Council fights legal bid over play park named after IRA hunger striker Raymond McCreesh
A council and the Equality Commission are to contest a grandmother's legal action against them over naming a playground after an IRA hunger striker, the High Court heard.
Bea Worton is challenging the decision to continue to call the park in Newry after Raymond McCreesh.
The 88-year-old's son Kenneth was one of 10 men massacred by the IRA at Kingsmills, south Amagh, in 1976.
Her legal team was due to commence judicial review proceedings against the Commission and Newry, Mourne and Down District Council today.
But the case has been put on hold due to other commitments of some lawyers involved.
Seeking an adjournment yesterday, barrister Paul McLaughlin confirmed there will be legal arguments over the merits of the challenge. He told Mr Justice Maguire: "The Worton case is one where leave (to apply for judicial review) will be opposed by the council, and also opposed by the Equality Commission."
David Scoffield QC, for Mrs Worton, said his client and possibly others were planning to attend court for the hearing.
However, the judge agreed to adjourn the hearing and urged all sides to come up with a new date within the next two to three weeks.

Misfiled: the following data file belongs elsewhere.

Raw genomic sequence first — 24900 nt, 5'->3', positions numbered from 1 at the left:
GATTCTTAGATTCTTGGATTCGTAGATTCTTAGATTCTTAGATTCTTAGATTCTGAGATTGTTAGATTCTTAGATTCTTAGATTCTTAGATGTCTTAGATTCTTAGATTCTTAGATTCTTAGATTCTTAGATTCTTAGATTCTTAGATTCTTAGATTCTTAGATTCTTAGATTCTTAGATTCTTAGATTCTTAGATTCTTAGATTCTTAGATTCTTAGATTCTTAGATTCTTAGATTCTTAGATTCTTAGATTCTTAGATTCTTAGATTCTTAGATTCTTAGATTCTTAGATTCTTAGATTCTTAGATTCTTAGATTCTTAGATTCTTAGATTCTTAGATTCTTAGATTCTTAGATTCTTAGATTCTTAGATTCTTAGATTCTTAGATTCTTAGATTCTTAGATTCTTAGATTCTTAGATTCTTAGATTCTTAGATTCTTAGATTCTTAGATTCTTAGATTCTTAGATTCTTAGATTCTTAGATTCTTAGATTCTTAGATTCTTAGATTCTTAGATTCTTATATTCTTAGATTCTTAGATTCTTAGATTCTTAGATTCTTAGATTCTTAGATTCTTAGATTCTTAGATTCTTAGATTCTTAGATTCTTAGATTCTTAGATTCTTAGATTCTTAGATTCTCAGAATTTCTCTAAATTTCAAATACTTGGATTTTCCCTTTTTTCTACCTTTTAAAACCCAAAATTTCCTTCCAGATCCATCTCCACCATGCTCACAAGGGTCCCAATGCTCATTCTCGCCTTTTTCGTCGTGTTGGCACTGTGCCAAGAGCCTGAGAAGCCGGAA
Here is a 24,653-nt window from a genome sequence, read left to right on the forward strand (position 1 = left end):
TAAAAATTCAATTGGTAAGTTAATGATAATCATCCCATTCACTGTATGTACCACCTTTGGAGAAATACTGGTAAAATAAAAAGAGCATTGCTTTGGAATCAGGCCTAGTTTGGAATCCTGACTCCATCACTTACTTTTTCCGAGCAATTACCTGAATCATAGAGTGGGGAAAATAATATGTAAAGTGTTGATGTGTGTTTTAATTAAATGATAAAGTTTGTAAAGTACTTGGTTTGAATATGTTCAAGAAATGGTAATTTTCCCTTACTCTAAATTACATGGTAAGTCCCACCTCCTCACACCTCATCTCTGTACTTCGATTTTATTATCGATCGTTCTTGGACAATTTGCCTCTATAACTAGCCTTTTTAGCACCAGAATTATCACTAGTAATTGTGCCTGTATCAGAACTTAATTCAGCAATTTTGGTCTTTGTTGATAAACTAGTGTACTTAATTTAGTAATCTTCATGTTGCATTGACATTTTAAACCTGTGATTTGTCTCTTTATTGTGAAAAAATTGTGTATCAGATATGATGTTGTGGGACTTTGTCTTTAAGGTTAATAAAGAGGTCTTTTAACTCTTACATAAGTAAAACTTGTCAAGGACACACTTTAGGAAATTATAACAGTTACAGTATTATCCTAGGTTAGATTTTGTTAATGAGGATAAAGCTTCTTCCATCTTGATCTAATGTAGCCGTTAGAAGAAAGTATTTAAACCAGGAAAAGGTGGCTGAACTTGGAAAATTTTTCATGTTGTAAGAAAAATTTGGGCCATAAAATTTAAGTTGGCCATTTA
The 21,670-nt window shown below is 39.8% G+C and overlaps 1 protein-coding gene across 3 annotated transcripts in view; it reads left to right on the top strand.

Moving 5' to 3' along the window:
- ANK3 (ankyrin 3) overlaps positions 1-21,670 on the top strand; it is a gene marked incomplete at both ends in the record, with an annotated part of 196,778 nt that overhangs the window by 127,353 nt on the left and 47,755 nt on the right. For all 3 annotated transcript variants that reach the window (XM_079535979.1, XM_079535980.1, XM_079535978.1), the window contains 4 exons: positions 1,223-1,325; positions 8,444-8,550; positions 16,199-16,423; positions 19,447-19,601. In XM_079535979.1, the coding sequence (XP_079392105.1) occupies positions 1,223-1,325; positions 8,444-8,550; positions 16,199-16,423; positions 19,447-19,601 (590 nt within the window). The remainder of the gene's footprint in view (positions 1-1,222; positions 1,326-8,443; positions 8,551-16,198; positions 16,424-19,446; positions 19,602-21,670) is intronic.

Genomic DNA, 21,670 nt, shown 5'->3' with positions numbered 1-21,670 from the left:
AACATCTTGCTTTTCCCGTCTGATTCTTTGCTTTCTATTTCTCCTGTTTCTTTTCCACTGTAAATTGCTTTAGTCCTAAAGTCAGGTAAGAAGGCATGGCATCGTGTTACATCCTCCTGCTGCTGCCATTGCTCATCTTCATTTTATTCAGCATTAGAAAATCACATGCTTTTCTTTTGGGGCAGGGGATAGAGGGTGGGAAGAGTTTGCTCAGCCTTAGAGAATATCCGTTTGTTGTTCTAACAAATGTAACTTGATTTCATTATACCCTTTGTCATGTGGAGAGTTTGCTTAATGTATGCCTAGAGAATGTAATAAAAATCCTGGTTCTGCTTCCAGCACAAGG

Part of the case involves a claim that the council naming process breached its own equality scheme and Section 75 of the Equality Act. The Equality Commission, according to the applicant, should have found against the local authority and referred the matter to the Secretary of State.
Controversy has continued to surround the park since councillors voted to retain the name in February last year.
McCreesh, from Camlough in south Armagh, was one of 10 republican prisoners who died in the hunger strike in the Maze Prison in 1981.
His convictions included attempted murder, conspiracy to murder, possession of firearms with intent to endanger life and IRA membership.
He was captured in June 1976, reportedly in possession of a rifle used at Kingsmills five months earlier.